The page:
Three years later, I had an interview at the same exact place and the owner hired me on the spot, partially based on the work he’d seen on my blog. Times have definitely changed! These days, blogs are amazing calling cards and can open a lot of doors — if you’re open to being who you are and sharing I strongly believe the good far outweighs the bad.
8. What blogs do you follow? —Kristen Ellis Williams
I follow around 100 blogs in Feedly but the ones that immediately come to mind are Breanna Rose, Cocorrina, Sea Of Shoes, Gala Darling, Door Sixteen, And Kathleen, the greenroom section of Rock n Roll Bride (full of great business advice!) and Garance Doré.
9. As an owner of creative businesses, how much of the non-creative work (management, accounts, operations, client servicing, etc.) do you handle yourself and how much do you delegate to others? How do you manage your personal bandwidth so that you can maximize the time you have to do the creative bit? —Sankhalina Nath
In the beginning, as a small business owner, chances are that you have to do everything yourself. I’m now at the point where I’ve been handing off more and more tasks. In the past year, I’ve handed off bookkeeping, errand running and web development. I basically gave up everything I’m not great at to focus on what I still love the most: the creative exploration and design.
My advice would be to do everything yourself at least once so you truly understand how your business runs before asking someone else to do it — that way, you’ll be more compassionate when something goes wrong!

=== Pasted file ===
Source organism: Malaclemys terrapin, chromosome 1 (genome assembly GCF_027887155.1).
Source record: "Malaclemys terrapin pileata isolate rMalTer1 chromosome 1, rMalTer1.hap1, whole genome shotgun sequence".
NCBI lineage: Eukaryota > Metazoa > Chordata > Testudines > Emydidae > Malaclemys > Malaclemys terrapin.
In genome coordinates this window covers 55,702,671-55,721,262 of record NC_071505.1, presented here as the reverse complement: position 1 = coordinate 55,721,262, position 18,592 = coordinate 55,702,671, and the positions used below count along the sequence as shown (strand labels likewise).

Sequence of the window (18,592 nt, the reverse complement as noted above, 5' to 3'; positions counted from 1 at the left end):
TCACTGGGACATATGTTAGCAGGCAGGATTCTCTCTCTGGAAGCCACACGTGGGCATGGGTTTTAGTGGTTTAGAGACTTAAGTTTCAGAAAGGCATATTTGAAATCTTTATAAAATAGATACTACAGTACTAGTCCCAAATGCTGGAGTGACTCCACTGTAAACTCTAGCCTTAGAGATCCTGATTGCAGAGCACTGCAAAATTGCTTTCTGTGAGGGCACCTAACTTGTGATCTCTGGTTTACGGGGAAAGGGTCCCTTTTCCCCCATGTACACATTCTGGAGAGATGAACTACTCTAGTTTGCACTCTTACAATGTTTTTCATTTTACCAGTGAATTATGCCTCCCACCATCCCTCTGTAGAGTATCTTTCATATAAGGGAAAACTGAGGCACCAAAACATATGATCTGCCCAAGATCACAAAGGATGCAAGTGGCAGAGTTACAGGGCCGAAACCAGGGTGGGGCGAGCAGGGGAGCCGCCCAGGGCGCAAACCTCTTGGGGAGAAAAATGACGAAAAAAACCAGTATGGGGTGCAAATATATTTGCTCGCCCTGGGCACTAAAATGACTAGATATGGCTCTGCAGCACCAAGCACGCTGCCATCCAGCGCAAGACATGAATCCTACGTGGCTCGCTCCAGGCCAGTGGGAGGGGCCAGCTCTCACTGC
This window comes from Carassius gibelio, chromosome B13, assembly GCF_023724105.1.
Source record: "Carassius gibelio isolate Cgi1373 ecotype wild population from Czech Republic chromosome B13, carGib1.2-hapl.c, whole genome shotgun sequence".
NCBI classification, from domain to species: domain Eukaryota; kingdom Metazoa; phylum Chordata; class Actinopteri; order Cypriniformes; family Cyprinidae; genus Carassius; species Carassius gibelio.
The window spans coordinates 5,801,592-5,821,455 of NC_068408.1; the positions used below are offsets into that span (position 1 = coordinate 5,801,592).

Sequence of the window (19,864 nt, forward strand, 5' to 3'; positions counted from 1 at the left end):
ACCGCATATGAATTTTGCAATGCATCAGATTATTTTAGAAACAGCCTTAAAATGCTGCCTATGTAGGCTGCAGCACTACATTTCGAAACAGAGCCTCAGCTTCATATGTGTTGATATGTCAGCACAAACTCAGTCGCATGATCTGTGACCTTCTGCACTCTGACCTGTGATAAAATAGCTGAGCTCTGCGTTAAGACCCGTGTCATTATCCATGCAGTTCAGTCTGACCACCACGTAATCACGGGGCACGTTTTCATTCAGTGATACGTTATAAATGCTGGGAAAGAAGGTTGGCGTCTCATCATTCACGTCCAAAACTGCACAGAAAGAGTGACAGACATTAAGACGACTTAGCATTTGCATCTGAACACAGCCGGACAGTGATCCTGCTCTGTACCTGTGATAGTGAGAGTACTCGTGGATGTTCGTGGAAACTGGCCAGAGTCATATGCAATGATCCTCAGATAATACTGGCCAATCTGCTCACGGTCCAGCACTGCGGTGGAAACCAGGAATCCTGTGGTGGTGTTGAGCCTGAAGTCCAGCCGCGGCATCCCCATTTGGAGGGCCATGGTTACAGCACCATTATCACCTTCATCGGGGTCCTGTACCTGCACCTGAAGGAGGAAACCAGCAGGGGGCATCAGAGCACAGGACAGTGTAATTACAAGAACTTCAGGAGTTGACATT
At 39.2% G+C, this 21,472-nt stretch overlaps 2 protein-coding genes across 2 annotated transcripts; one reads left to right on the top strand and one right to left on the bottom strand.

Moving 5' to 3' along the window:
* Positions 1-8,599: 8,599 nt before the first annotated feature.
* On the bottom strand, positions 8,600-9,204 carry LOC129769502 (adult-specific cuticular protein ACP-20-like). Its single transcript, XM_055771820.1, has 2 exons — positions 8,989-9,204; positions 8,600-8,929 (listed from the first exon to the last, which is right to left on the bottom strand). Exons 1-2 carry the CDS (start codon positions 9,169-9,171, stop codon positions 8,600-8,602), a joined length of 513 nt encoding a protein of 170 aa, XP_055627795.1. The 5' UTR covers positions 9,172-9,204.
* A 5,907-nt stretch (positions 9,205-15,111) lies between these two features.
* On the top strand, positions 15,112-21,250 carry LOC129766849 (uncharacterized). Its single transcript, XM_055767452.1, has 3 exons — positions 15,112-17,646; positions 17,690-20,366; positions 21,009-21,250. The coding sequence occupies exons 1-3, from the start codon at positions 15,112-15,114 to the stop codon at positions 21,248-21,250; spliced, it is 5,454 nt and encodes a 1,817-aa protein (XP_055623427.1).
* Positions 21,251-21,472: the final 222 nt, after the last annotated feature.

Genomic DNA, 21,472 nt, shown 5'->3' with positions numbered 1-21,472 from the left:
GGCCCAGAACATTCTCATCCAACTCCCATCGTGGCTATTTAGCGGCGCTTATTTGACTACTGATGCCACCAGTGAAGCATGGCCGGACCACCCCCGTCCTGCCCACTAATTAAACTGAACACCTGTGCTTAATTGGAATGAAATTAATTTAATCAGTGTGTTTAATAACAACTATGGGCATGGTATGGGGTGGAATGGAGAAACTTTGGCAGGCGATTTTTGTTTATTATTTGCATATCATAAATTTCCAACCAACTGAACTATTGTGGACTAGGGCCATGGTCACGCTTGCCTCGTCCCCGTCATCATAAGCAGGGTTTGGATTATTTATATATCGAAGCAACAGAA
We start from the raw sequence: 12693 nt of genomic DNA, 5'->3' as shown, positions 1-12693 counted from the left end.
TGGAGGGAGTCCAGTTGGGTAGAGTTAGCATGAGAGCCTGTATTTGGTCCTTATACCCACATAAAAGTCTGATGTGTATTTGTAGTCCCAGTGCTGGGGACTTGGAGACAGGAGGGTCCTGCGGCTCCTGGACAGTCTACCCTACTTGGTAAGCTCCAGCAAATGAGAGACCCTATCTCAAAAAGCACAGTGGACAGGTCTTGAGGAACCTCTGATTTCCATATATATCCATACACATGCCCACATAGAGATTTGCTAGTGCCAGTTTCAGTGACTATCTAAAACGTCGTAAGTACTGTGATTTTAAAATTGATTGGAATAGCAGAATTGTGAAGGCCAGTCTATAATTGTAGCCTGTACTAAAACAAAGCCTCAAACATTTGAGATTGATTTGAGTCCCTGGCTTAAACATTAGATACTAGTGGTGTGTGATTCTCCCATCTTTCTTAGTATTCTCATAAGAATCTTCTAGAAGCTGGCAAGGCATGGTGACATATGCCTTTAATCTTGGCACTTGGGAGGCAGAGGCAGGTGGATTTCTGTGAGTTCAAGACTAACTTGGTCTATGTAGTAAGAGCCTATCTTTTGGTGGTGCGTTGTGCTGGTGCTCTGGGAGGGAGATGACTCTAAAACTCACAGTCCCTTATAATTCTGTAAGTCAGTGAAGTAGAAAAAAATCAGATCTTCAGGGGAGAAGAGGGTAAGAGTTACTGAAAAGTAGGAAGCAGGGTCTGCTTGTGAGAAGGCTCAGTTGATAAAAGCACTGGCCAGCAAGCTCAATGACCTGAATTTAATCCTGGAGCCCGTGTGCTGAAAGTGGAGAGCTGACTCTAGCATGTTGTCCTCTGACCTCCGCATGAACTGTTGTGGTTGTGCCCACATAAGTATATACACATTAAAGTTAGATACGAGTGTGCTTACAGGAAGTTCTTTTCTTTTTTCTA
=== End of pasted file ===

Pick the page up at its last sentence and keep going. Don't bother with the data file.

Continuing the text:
10. If you could jump back in time to when you were just starting out as a freelancer (but knowing what you know now), what would you do differently to get started and established? —Sarah
I’d make sure I had clear processes in place. In the beginning, I had no idea what I was doing and I wasn’t good about setting expectations. There’s nothing worse than over promising and under delivering! When I started Branch, the first thing I did was put together a media kit laying out our packages and processes. Thee next thing I did was design a series of informational sheets that explains each step of our process in great detail.
Think of your business from your client’s perspective — this is probably their first time working with a creative like you and you can’t expect them to know everything. Keeping them in the know will make your life a whole lot easier!
Thanks for your awesome questions! This has been a fun little experiment — let’s do it again soon!
Photos: Chellise Michael Photography.